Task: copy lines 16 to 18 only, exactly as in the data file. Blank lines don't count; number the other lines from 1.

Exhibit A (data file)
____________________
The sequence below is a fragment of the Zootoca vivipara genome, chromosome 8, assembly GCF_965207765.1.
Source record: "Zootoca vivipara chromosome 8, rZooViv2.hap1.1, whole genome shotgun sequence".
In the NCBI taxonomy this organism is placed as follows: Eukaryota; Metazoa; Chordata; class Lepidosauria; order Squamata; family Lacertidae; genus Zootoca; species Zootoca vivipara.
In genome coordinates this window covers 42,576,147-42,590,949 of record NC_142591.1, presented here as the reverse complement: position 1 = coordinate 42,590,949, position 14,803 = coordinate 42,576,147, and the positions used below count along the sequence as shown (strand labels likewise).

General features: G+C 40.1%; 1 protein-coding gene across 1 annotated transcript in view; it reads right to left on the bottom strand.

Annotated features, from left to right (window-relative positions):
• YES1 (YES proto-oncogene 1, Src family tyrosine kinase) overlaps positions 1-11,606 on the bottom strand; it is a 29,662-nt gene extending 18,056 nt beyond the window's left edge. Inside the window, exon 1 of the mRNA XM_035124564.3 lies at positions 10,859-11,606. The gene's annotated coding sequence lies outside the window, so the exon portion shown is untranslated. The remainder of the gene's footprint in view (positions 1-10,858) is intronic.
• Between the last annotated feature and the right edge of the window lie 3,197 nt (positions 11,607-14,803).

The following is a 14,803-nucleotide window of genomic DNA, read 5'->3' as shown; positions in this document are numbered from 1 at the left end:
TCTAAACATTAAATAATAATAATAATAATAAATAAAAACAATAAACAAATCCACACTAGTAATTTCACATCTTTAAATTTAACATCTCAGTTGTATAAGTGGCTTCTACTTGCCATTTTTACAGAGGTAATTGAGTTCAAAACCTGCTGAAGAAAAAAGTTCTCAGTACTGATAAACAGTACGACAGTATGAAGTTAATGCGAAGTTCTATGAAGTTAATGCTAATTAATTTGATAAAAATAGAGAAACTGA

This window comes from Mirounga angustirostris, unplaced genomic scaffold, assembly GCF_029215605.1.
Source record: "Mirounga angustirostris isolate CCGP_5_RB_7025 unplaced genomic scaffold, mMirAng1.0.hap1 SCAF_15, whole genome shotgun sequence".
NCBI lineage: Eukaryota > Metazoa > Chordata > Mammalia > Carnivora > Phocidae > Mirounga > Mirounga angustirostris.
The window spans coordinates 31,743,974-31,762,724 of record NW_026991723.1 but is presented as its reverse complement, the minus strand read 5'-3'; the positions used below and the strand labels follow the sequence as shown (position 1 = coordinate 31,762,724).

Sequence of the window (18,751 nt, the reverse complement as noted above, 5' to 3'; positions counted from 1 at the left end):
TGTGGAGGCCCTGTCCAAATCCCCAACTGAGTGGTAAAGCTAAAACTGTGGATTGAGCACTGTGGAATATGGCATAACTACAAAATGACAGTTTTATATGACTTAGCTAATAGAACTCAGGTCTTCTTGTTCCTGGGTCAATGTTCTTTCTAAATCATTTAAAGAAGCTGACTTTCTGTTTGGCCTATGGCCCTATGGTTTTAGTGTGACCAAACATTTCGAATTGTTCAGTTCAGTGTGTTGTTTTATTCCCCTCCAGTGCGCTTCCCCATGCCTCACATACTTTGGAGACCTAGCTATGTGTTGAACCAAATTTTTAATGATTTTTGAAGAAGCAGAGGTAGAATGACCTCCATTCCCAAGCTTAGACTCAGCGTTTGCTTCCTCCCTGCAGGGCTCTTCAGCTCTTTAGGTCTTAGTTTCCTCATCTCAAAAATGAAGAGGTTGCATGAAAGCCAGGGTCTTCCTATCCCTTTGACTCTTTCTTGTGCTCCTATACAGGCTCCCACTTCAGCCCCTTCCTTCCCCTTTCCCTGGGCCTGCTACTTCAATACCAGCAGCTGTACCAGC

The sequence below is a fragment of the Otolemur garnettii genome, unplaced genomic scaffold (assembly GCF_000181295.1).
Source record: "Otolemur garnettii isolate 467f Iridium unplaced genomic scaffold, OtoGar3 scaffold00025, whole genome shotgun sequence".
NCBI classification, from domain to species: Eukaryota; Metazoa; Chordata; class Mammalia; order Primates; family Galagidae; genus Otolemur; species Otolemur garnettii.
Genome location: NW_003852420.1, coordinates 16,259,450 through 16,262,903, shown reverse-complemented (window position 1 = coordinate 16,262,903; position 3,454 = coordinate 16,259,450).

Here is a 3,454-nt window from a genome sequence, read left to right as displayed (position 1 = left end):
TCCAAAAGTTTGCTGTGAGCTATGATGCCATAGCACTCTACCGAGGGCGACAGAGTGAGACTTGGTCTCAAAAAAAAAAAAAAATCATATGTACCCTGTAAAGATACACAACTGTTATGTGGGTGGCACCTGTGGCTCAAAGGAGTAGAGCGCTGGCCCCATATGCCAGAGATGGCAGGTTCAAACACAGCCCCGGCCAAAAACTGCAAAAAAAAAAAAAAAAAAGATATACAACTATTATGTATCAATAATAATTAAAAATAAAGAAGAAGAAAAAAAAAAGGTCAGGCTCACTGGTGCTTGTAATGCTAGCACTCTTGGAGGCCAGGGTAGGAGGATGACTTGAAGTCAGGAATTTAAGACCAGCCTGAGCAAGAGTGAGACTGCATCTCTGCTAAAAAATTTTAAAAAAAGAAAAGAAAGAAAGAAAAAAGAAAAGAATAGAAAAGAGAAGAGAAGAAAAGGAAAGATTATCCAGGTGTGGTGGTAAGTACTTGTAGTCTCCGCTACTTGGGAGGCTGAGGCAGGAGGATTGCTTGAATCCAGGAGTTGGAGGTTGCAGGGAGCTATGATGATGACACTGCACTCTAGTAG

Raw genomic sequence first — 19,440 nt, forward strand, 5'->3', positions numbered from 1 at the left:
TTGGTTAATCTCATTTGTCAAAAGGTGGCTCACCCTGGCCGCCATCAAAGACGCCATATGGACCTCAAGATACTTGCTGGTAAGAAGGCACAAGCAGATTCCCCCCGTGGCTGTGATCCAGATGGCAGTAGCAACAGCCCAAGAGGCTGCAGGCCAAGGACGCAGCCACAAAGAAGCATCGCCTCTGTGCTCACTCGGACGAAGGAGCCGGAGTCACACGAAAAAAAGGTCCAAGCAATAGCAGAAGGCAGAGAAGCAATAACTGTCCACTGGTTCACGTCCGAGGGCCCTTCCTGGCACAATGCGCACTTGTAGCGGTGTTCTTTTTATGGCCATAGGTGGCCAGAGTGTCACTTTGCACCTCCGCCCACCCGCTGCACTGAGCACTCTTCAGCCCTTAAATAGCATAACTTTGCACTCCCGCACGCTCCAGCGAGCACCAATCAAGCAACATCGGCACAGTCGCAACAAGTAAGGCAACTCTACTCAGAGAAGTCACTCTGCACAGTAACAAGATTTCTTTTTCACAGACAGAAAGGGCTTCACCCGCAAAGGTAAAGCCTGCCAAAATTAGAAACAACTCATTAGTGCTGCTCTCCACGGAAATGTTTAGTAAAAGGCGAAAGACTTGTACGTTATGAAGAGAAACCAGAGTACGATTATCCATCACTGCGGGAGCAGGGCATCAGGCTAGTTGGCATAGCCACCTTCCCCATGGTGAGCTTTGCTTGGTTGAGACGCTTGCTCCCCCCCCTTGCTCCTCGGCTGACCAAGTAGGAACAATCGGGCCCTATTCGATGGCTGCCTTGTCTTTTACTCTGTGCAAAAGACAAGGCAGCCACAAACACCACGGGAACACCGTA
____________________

TGTGGAGGCCCTGTCCAAATCCCCAACTGAGTGGTAAAGCTAAAACTGTGGATTGAGCACTGTGGAATATGGCATAACTACAAAATGACAGTTTTATATGACTTAGCTAATAGAACTCAGGTCTTCTTGTTCCTGGGTCAATGTTCTTTCTAAATCATTTAAAGAAGCTGACTTTCTGTTTGGCCTATGGCCCTATGGTTTTAGTGTGACCAAACATTTCGAATTGTTCAGTTCAGTGTGTTGTTTTATTCCCCTCCAGTGCGCTTCCCCATGCCTCACATACTTTGGAGACCTAGCTATGTGTTGAACCAAATTTTTAATGATTTTTGAAGAAGCAGAGGTAGAATGACCTCCATTCCCAAGCTTAGACTCAGCGTTTGCTTCCTCCCTGCAGGGCTCTTCAGCTCTTTAGGTCTTAGTTTCCTCATCTCAAAAATGAAGAGGTTGCATGAAAGCCAGGGTCTTCCTATCCCTTTGACTCTTTCTTGTGCTCCTATACAGGCTCCCACTTCAGCCCCTTCCTTCCCCTTTCCCTGGGCCTGCTACTTCAATACCAGCAGCTGTACCAGC

The sequence below is a fragment of the Otolemur garnettii genome, unplaced genomic scaffold (assembly GCF_000181295.1).
Source record: "Otolemur garnettii isolate 467f Iridium unplaced genomic scaffold, OtoGar3 scaffold00025, whole genome shotgun sequence".